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Reflections On The Scandal

10.30.07
RESPONSIBILITY AND CHOICE
by Archpriest Ted Bobosh, Dayton OH

The discussion about whether "it is right" to withhold the assessment from the central church administration means that at least in parts of the OCA today we are having serious ethical discussion about our own behaviors as Christians.   It is an essential discussion because it brings to the forefront the issue of what if any responsibility do we have personally and collectively as members of the Body of Christ in, to and for the Church.  It is a serious discussion because it is about what it means to be members of the Body of Christ, and ultimately it is about our own salvation.
 
St. Paul in 1 Corinthians 12 argues that in the Body the hand cannot say, "because I am not a foot I don't belong to the body."   But can the hand argue that since I am not the foot, I have no responsibility for what the foot does or nor concern for what happens to the foot?  No, because St. Paul says, "If one member suffers, all suffer together; if one member is honored, all rejoice together" (12:26). Each member of the Body of Christ, each member of the Church shares a mutual concern and responsibility for the health of the entire Body.   The hand cannot be just concerned about the hand and not care about the foot, for an injury to or infection of the foot can lead to incapacitation and even death for the hand as well.  Each member of the Body is indispensable to the Body (12:22). 
 
The Body imagery of St. Paul treats the Church like the living organism it is. The health of each and every member is affected both positively and negatively by every other member, no matter how insignificant or honored a member is.  In the healthy organism all members share responsibility for the health of the Body.  Well being is not the responsibility of only some.  In the body when an infection or cancer arises, the whole body together responds to the threat.  The heart cannot say, "it's only the lungs that have cancer, not my concern.  I'll just do what I'm supposed to do."   Every member of the body is threatened by a disease that affects any one member, and all members have a responsibility to contribute to restoring the Body to health.  The entire body rallies to the immune defense of any and every member.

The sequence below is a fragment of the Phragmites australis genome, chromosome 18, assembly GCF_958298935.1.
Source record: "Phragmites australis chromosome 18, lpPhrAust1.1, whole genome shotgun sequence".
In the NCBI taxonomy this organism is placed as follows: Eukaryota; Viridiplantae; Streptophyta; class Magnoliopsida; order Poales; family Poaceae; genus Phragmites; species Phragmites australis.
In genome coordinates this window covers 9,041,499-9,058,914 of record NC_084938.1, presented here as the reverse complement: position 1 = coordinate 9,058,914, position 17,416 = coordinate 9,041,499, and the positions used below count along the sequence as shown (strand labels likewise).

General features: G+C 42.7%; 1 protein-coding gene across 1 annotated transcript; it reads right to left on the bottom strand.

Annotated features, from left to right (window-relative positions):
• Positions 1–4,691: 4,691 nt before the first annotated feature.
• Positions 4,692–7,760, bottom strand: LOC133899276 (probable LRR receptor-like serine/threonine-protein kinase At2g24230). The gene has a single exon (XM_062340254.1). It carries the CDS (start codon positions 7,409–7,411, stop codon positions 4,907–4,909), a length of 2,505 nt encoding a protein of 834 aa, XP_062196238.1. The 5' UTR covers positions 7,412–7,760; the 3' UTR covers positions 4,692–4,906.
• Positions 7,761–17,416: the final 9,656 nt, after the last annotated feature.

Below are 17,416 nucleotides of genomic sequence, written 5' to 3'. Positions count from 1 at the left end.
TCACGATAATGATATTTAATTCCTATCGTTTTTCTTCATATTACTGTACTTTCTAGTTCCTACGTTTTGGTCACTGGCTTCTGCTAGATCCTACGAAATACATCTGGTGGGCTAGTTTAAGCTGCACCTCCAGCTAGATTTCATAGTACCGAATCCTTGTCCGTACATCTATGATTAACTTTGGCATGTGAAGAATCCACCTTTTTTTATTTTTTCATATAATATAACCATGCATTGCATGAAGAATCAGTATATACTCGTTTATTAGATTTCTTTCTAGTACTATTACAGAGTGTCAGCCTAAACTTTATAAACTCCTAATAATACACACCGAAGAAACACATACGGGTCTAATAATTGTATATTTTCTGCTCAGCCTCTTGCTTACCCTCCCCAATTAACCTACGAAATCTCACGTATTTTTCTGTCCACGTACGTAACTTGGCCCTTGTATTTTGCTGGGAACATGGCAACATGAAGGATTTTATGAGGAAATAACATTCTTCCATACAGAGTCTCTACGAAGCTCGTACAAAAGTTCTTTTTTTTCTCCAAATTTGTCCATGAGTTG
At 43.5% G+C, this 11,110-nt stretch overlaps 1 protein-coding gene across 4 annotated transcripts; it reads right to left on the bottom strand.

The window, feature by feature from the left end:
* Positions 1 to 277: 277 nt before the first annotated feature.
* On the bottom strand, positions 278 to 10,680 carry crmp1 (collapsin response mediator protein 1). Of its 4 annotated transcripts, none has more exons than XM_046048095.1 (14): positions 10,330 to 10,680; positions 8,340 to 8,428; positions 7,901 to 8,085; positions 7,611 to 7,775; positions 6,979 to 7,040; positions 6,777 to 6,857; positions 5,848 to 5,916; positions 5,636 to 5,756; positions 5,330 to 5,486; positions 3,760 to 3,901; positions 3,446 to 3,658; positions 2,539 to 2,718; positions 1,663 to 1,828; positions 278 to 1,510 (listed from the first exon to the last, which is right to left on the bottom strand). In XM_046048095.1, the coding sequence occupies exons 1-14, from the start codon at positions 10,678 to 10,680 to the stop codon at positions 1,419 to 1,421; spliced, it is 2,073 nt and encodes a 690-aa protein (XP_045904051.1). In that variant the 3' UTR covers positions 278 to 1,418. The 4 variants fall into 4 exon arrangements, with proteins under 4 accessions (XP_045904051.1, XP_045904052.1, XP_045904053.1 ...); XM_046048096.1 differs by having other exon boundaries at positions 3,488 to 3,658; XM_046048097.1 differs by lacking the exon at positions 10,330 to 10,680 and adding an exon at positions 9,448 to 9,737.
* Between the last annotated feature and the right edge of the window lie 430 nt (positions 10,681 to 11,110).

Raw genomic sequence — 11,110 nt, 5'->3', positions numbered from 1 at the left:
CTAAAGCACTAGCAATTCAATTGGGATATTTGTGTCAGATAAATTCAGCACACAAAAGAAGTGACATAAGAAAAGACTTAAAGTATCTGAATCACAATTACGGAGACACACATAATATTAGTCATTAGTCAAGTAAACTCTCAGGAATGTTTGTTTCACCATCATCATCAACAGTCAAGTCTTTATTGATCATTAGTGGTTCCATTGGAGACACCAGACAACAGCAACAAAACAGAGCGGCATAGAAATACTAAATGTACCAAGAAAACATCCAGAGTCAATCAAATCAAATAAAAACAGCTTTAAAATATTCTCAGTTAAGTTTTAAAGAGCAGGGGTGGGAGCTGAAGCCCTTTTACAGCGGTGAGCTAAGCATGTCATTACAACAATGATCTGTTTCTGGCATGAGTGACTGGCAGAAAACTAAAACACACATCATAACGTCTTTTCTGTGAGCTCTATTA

This, I think, is a key to our understanding of the current scandal and problems that plague the OCA.  Too many are being tempted with the thought that "it's not my responsibility to help fix the problem - I'll just do what I'm supposed to do and not worry about the rest."   But just because you are only an eye or only an ear or only a hand or only a foot does not mean you are not part of the Body nor does it mean you are not responsible for the health of the Body.   If each member decides that "I will do only what I am supposed to - only what concerns me immediately",  each member in effects is saying what St. Paul rejected:  "I am a foot not a hand therefore I am not part of the Body."
 
I think the issue is that we each are actually afraid of moral responsibility.   We are afraid of judgment and are trying to avoid personal moral responsibility for what happens to or in the Body to which we belong.   Our thinking seems to be if we pay the central assessment and the central church mishandles the money, that is "their" moral responsibility and God, not us,  will judge "them."    We then imagine that we are off the hook in terms of responsibility because we did what "we were supposed to do." (and there is no responsibility if you do what you are supposed to do - just ask any Nazi at a war crime trial)  If on the other hand, we don't pay the assessment, it means we are taking personal moral responsibility for events,for the Church, and for our life in Christ, and then we risk that God might judge us badly for what we did.  (God is going to judge us, that we cannot escape, whether He will commend us or condemn us is the worry).   We have come to believe that if we do nothing  or do "what we are supposed to"  God cannot judge us.   Even some of our leaders have confused "I have done nothing wrong" with "I have done nothing" or with "I did what I was supposed to."